The Island at the Center of the World: The Epic Story of Dutch Manhattan and the Forgotten Colony That Shaped America
When the British wrested New Amsterdam from the Dutch in 1664, the truth about its thriving, polyglot society began to disappear into myths about an island purchased for 24 dollars and a cartoonish peg-legged governor. But the story of the Dutch colony of New Netherland was merely lost, not... show more
When the British wrested New Amsterdam from the Dutch in 1664, the truth about its thriving, polyglot society began to disappear into myths about an island purchased for 24 dollars and a cartoonish peg-legged governor. But the story of the Dutch colony of New Netherland was merely lost, not destroyed: 12,000 pages of its records–recently declared a national treasure–are now being translated. Drawing on this remarkable archive, Russell Shorto has created a gripping narrative–a story of global sweep centered on a wilderness called Manhattan–that transforms our understanding of early America.The Dutch colony pre-dated the “original” thirteen colonies, yet it seems strikingly familiar. Its capital was cosmopolitan and multi-ethnic, and its citizens valued free trade, individual rights, and religious freedom. Their champion was a progressive, young lawyer named Adriaen van der Donck, who emerges in these pages as a forgotten American patriot and whose political vision brought him into conflict with Peter Stuyvesant, the autocratic director of the Dutch colony. The struggle between these two strong-willed men laid the foundation for New York City and helped shape American culture. The Island at the Center of the World uncovers a lost world and offers a surprising new perspective on our own.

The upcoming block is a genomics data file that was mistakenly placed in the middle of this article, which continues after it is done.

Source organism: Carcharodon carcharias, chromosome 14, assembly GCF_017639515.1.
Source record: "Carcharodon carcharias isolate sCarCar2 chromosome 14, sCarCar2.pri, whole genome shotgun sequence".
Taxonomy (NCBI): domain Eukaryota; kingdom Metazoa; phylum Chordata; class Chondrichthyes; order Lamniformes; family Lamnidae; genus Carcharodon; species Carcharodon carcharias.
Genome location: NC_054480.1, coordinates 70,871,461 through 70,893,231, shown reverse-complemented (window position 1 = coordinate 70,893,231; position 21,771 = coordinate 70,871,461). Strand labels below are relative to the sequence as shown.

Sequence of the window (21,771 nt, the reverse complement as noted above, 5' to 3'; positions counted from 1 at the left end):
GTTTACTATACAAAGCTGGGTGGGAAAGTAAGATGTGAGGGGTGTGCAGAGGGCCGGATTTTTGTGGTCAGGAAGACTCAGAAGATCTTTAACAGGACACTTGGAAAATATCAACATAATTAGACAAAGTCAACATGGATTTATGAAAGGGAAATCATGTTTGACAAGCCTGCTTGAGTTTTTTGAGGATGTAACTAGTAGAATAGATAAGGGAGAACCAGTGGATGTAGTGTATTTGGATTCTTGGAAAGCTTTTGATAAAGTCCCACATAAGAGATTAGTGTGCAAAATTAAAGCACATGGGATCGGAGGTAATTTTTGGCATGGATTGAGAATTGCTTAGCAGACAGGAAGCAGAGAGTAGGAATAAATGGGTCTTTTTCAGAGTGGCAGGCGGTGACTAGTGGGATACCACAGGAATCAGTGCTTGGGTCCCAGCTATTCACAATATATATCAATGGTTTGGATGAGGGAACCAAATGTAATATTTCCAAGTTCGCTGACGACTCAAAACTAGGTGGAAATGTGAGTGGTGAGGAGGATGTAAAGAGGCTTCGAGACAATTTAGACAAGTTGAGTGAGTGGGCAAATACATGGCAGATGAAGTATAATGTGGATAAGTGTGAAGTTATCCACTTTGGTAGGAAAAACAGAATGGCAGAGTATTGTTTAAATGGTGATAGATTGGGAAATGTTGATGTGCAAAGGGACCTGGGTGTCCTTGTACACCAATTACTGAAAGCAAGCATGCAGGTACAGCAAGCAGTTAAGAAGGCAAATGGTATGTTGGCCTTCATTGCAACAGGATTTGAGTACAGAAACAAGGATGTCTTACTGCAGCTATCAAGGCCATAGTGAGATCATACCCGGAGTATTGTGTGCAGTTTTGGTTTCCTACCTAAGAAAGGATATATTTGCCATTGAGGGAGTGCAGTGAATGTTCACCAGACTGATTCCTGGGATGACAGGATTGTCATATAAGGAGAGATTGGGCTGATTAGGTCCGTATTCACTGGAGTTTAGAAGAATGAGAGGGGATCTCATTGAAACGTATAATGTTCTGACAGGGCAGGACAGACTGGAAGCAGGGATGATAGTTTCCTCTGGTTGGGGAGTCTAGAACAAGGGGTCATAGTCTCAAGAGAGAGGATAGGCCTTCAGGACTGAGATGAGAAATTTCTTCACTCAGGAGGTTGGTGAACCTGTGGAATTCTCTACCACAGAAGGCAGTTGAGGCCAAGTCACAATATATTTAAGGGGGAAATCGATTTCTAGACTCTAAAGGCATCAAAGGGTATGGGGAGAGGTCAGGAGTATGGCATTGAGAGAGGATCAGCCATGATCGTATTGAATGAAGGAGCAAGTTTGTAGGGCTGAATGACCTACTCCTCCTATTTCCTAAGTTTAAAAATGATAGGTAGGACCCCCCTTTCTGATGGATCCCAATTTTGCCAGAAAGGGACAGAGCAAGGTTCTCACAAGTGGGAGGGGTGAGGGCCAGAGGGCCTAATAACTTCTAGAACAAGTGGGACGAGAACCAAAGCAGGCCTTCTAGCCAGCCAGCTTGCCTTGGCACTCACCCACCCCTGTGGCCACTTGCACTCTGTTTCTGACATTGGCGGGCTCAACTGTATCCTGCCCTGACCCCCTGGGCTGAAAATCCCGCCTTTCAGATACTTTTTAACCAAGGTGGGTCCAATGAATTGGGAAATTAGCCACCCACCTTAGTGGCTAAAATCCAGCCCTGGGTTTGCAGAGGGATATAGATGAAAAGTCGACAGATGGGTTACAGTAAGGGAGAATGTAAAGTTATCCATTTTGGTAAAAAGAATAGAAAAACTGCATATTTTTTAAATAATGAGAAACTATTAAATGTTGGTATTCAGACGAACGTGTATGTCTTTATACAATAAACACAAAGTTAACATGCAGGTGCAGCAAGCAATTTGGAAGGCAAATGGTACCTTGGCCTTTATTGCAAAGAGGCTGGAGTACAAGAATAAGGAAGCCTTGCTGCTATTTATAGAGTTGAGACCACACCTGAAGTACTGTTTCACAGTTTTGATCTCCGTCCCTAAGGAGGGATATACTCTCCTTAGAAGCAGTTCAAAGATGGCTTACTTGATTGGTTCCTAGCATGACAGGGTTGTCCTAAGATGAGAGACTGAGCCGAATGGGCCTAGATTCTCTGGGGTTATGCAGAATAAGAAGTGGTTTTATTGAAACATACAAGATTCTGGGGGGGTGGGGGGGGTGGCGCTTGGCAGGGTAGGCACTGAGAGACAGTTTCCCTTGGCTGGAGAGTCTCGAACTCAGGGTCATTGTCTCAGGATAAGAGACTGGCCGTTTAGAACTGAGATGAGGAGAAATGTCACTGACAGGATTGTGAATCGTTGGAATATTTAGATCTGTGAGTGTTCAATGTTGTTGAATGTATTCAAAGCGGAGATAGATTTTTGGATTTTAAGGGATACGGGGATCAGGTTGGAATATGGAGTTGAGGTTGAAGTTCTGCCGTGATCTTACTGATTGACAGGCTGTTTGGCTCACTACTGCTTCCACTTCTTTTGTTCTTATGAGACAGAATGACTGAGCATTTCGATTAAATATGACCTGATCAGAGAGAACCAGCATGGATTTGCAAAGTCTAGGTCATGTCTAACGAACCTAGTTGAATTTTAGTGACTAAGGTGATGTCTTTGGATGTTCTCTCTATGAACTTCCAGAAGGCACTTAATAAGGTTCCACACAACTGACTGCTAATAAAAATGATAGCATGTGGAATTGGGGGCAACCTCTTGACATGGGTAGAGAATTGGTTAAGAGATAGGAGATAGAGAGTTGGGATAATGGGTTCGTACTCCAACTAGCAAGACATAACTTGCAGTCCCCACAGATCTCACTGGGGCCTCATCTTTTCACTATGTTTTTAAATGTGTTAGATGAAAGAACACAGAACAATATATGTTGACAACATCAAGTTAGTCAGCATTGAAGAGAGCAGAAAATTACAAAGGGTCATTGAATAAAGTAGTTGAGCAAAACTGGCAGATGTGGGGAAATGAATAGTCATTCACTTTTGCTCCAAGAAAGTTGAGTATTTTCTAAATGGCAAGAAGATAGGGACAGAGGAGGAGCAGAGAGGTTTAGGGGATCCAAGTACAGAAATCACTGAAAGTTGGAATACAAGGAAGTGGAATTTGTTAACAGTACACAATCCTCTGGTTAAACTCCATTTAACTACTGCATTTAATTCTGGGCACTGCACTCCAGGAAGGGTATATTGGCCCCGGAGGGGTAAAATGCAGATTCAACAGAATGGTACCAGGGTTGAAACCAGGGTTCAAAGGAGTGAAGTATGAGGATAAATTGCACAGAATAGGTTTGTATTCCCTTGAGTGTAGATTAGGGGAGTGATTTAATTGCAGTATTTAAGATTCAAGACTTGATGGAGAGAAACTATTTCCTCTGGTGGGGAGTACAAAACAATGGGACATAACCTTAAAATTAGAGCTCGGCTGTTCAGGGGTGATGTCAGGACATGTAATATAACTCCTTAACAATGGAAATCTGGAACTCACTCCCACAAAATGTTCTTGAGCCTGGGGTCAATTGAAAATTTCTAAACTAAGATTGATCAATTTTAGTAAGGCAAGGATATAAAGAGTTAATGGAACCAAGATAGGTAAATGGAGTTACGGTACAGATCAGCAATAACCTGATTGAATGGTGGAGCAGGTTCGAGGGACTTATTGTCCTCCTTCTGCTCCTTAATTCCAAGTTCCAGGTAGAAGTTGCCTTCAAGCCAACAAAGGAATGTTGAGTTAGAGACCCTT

Publish date: April 12th 2005
Pages no: 384
Edition language: English
, Book Club
, American History
, New York
, 17th Century
Read through page 49.It's odd to call a book both florid and dull, but in this case both adjectives seem apt. In part it's perhaps because the author waxes florid and wordy on topics that are either unimportant or speculative. Why do we need an extended description of the route Henry Hudson might ha...
As for the actual history of the New Netherlands colony, it is compelling and very interesting part of American history. The down side is that much of the source material has not been translated as the author admits. We will probably get a better, more complete history in the next 10 to 20 years aft...
work pcBlurbifications - Publishers WeeklyDrawing on 17th-century Dutch records of New Netherland and its capital, Manhattan, translated by scholar Charles Gehring only in recent decades, Shorto brings to exuberant life the human drama behind the skimpy legend starting with the colony's founding in ...